In the game of life, what role do you play? Are you the pawn, the thimble, or a domino falling to the whims of chance? Or do you consider yourself the dealer, controlling which cards are dealt?
Strangely, no one ever thinks about being the board.
According to The Art of Possibility by Rosamund and Benjamin Zander, when we look at ourselves as the framework upon which events play out, we gain a more conscious, constructive, and objective view. We let go of being the victim and stop playing God. We remove assumptions and look at things as they are instead of as we are.
Say you have a client who keeps shooting down your ideas with flimsy excuses. You feel like the deck is stacked against you and it’s not fair. Now you are looking for someone to blame for not getting your ideas across and getting nowhere. But, if you can get over yourself and be the board, you might see what’s really keeping you from passing go and collecting $200 dollars.
You may realize that your client is ignorant because you didn’t share the rules of the game. You failed to fully enroll them in your logic, your research, and your understanding of their target market. Since you didn’t share the rules, you can’t be too mad when they don’t play the game correctly.
Now that you’ve come to a better conclusion of events, you can take responsibility for what needs to be done. You can share your logic with the client and get him on board, not only selling your ideas, but repairing the relationship.
Being the board and accepting responsibility is not about blame. It is about finding solutions that are constructive. It’s less shoulda, coulda, woulda, and more about moving forward. It’s saying this is this, so we’re going to do that, and I hope you’ll come along with me.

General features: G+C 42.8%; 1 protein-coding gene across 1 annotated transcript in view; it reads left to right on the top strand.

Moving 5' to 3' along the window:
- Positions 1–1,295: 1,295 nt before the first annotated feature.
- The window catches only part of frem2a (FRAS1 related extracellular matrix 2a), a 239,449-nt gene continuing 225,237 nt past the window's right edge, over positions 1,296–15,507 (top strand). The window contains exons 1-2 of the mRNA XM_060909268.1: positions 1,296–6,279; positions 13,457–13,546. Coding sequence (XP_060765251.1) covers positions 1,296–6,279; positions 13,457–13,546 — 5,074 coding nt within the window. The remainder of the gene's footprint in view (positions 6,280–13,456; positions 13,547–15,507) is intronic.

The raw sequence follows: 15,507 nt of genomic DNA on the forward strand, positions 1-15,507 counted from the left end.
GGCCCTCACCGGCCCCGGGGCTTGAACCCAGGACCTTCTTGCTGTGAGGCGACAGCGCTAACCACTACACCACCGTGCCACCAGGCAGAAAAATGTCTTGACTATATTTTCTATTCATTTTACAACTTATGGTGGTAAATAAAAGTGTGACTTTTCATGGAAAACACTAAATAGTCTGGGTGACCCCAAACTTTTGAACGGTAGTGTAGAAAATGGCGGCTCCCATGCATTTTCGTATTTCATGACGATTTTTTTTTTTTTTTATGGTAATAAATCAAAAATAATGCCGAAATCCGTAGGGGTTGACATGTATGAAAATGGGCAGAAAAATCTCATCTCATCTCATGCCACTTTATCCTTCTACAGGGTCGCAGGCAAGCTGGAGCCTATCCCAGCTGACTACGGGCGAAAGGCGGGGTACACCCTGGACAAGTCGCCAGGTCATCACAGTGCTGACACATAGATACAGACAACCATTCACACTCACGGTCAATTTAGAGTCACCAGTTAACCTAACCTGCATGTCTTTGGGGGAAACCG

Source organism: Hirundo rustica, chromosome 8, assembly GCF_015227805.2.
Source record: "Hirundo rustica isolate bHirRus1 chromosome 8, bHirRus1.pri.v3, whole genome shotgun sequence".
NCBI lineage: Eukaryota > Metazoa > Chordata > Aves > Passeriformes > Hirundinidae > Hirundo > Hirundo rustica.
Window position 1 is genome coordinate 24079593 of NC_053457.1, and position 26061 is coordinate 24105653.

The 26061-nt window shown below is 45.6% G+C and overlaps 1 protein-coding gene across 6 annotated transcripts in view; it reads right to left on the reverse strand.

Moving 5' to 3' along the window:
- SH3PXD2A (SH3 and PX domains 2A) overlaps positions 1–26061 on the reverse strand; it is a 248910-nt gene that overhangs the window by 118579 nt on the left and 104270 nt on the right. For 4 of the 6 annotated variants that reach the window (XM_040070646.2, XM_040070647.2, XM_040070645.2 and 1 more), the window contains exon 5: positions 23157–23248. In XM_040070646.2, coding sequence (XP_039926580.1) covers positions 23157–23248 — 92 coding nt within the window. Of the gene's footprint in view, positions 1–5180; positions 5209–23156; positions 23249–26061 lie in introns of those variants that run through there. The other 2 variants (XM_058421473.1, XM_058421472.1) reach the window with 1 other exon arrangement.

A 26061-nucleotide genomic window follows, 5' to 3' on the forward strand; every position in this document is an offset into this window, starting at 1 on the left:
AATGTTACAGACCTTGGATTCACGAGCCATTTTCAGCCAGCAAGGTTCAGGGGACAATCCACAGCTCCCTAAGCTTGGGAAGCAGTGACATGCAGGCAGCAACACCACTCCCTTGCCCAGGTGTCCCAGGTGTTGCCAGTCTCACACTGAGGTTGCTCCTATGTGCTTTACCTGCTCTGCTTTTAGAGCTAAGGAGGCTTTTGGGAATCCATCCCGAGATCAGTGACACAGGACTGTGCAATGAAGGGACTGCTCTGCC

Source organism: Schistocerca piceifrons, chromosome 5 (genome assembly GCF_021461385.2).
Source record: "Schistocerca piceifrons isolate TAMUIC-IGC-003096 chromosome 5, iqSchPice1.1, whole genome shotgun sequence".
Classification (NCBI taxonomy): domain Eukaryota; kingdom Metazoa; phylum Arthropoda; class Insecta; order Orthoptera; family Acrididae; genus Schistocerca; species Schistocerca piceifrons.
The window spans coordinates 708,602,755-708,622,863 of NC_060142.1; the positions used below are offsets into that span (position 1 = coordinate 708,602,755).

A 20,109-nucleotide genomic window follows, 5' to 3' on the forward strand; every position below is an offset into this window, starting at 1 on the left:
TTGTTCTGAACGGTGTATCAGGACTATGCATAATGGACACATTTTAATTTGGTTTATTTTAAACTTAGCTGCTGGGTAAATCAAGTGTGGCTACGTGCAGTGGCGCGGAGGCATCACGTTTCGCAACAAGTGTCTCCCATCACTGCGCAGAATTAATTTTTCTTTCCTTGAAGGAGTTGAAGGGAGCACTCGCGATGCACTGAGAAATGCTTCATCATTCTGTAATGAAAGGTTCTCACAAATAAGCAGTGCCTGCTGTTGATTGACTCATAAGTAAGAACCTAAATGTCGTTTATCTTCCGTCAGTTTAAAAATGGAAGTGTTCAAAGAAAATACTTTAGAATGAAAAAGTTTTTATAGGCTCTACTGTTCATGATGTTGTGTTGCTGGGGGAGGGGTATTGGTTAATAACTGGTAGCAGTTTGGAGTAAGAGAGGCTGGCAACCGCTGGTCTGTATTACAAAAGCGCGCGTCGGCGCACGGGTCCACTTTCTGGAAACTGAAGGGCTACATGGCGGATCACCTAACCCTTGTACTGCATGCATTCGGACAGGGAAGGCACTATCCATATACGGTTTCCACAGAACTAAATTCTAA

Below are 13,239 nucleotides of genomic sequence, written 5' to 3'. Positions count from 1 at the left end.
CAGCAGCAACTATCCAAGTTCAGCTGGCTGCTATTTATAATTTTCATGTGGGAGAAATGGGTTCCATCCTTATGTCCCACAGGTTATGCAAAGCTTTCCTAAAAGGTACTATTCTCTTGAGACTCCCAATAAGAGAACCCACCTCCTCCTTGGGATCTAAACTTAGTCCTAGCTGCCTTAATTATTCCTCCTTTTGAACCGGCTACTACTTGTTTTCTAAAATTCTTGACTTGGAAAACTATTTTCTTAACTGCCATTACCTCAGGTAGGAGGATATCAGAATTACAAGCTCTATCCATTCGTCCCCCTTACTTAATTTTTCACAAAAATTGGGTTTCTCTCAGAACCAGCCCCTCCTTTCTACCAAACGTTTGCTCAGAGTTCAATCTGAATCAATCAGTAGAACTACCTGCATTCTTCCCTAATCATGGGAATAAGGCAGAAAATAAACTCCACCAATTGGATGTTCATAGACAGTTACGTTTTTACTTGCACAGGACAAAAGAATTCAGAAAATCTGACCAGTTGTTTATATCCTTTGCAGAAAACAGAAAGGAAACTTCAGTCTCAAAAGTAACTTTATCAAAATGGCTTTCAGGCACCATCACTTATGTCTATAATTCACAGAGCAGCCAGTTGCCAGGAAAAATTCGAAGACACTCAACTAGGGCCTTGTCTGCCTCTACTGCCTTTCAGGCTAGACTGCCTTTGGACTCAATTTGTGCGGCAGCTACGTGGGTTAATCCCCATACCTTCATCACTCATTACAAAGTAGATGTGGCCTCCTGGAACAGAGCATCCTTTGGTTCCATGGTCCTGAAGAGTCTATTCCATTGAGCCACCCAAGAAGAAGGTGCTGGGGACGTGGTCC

In an effort to add value to their products and services, many companies have started to embrace augmented reality (AR). The technology is expected to generate $350 million dollars for businesses by 2014. However, not every application of the technology lives up to this promise. Here, we'll examine what it takes to actually add value to a product using AR, and what is just a gimmick.
Our first example is a cookie with an AR code baked in. The cookie is not a new product, but is a good example of what most companies are doing with the technology.
So what's the added value? It does very little to actually entice me, and feels like a waste of time. Though a creative use of 3D technology, it unfortunately still falls flat.
Our other example was developed by AKQA for the US Postal Service to help people see which box will fit their shipping needs.
This application is not flashy. However, it is a memorable and innovative use of AR technology. It provides users with an engaging experience that is practical and useful, generating repeat visits, and most importantly, repeat business.
In order for companies to succeed using AR, or any other technology to add value to their products, the use of the technology must be truly innovative. It must be practical to the product, and engaging to the consumer. If not, the company risks being eaten up by the competition.
Over the past 7 years I've read hundreds of books related to my field. Below is a list of the books that I find myself recommending over and over again.
Must Reads For Interactive Marketers
- The Brand Gap
- Eating The Big Fish: How Challenger Brands Compete
- The Mythical Man Month
- Myths of Innovation
- Positioning: The Battle For Your Mind
- Hey Whipple, Squeeze This: Guide To Creating Great Ads
- Word of Mouth Marketing
- The Viral Loop
- Truth, Lies & Advertising: The Art of Account Planning
- The CheckList Manifesto
- Chasing Cool
- How We Decide
- Drive: The Surprising Truth Of What Motivates Us
- The Art of Client Service
- The Elements of Style
- Story: Substance, Structure, Style and the Principles of Screenwriting